Census 2010 Comic Books are a Hit in The Brazilian Communities
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Census 2010 Comic Books are a Hit in The Brazilian Communities

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April 10, 2010, 2:35 pm
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Census 2010 Comic Books are a Hit in The Brazilian Communities
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Framingham - April 10, 2010 - Census 2010 is trying it’s hardest to get everyone, including illegal immigrants, to fill out the census form.  In an effort to try “a new approach to an old problem” they are adding a new tool to their arsenal, a comic book.

The comic which is written in Portuguese tries to  to comfort Brazilians that the 2010 Census is truly  confidential and will in the end provide them with a  benefit, because an accurate count will be result in more  money available for funding of schools, hospitals and  public safety,

Not every Brazilian like the idea:
 
“That’s disgusting,’’ said Fausto da Rocha, cofounder of the Brazilian Immigrant Center in Allston, when questioned about the comic book. “I work to boycott the census. We want the government to work to legalize first and count second.’’

Others have a different concept of the project. A longtime community activist in Framingham, Vera Dias-Freitas, said nearly all Brazilians she knows have agreed to support the population count.  She favors the comic book, even though she at first thought it was aimed at children.

“It’s really cool,’’ she said. “The census is doing a pretty good job, reaching out to the Brazilian community.’’

Brazilian members of the census staff came up with the idea for the publication and contacted award-winning cartoonist Daniel Nocêra, a native of Brazil who lives in Boston.

 “Zé Brasil & Tião Mineiro,’’ the two stars of his comic, are everyman characters, The kid about needing an extra form for their many apartment mates

Distribution is massive. Any places where Brazilians already get Portuguese-language publications, they have provided free copies of the comic book.

“It seemed like a unique opportunity to reach our fastest-growing immigrant population here in Massachusetts, and to reach them with in-language communications,’’ said Kathleen Ludgate, regional director for the US Census Bureau.

A group of advocates have been urging illegal immigrants and their supporters nationwide to boycott the census in a protest the federal government’s inaction on immigration legislation. The movement, launched by the National Coalition of Latino Clergy and Christian Leaders, a Washington, D.C.-based organization representing 20,000 churches nationwide, calls for immigration reform by April 1.

“Politicians broke their promise to us,’’ said da Rocha, who supports the boycott. “We don’t have access to higher education, we don’t have access to driver’s licenses. Why do you want us to be counted if we don’t have any of these kind of rights?’’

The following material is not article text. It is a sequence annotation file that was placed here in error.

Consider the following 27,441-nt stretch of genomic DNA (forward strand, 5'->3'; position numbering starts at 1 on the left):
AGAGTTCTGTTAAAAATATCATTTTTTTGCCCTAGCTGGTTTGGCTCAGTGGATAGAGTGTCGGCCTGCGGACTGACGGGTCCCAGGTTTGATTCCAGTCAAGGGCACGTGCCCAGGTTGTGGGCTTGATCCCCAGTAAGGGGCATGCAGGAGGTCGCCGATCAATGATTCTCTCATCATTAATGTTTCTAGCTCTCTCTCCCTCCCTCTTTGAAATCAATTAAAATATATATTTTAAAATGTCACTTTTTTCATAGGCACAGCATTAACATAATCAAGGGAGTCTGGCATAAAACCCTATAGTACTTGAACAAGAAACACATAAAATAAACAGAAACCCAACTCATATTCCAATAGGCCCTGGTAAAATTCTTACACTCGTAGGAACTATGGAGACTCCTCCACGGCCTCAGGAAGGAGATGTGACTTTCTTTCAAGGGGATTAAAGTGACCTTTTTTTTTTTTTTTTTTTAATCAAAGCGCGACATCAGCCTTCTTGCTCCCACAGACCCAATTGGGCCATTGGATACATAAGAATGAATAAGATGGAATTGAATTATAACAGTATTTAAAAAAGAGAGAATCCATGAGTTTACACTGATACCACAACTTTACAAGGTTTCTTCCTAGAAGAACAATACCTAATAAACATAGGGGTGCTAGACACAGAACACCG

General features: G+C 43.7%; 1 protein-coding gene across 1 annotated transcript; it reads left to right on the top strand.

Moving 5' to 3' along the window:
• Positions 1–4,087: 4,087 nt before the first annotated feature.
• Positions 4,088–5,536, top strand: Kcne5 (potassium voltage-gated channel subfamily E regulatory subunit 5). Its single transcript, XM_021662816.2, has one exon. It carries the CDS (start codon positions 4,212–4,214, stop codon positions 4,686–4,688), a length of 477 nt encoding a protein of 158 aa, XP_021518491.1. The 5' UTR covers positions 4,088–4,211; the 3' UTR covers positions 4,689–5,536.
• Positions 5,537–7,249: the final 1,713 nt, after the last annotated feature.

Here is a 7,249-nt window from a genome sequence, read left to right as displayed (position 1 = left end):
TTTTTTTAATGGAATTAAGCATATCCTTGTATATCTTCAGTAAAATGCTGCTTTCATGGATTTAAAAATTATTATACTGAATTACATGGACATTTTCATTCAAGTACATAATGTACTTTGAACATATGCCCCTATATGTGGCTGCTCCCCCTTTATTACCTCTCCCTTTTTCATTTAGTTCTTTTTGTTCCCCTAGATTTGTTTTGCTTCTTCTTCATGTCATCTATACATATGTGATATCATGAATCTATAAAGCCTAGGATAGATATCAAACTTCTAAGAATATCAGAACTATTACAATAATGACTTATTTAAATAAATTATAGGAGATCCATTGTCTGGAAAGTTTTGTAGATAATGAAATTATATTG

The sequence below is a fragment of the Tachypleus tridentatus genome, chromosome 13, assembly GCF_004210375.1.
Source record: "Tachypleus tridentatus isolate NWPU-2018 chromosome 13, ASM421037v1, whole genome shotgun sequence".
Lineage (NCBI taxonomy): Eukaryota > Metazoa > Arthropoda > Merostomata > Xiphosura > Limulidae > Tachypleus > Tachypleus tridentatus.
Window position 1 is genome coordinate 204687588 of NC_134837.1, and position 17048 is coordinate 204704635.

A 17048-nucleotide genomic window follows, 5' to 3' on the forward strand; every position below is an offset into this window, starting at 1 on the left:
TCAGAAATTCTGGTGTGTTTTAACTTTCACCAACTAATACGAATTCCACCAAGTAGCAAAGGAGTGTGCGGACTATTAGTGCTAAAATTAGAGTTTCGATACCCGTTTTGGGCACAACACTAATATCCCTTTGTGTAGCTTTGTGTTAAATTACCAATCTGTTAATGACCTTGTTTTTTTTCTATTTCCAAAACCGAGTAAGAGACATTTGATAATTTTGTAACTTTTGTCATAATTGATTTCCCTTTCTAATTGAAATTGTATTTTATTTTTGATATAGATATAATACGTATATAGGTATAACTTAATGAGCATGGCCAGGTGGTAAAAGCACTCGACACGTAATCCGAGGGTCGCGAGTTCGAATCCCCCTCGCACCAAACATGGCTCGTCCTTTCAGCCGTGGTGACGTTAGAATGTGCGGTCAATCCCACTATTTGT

Not all community activists agree.  “It’s really getting to the nerves of people, what he’s doing,’’ Dias-Freitas said of da Rocha’s effort.

Dias-Freitas said the boycott campaign has more people talking — and learning — about the census, and she predicts the effort will boomerang and more Brazilians will take part in the census.

According to the Census Bureau , cartoonist Nocera created the characters in 2005, and they have appeared in Brazilian newspapers around the country,.

The population information collected by the census will be used to allocate some $400 billion in federal funding, as, of course, will determine the number of House seats each state gets.
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For the first time, there is no long form; this year’s version has 10 questions, which should take 10 minutes to complete,

The census form is available in six languages, but Portuguese is not one of them. Brazilians who don’t speak English, Spanish, Chinese, Vietnamese, Korean or Russian will have to use a Portuguese language assistance guide to fill out the English version of the questionnaire.

Ilton Lisboa hosts a Brazilian radio talk show in Framingham Massachusetts twice a week on 650 AM.  As a member of the Portuguese-Speaking Complete Count Committee, he encourages traditionally hard-to-count Brazilians to modify their ways this year.

The comic book has been a  well-liked tool in that effort, he said.

“We are always under counted,’’ said Lisboa. “Every single city and town has their own budget and the budget is based on the population. I feel bad for a mayor or town manager who thinks they have a certain number of people living there but they don’t know for sure because immigrants are always under counted.’’

Author: Paulo Martins
Paulo Martins is a graduate of the London School of Journalism. His writings concern the plight of man in a digital world and Environmental Issues. He is currently residing in Rio de Janeiro Brazil.
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Census 2010 Comic Books are a Hit in The Brazilian Communities
Census 2010 Comic Books are a Hit in The Brazilian Communities
Saturday 10 April 2010
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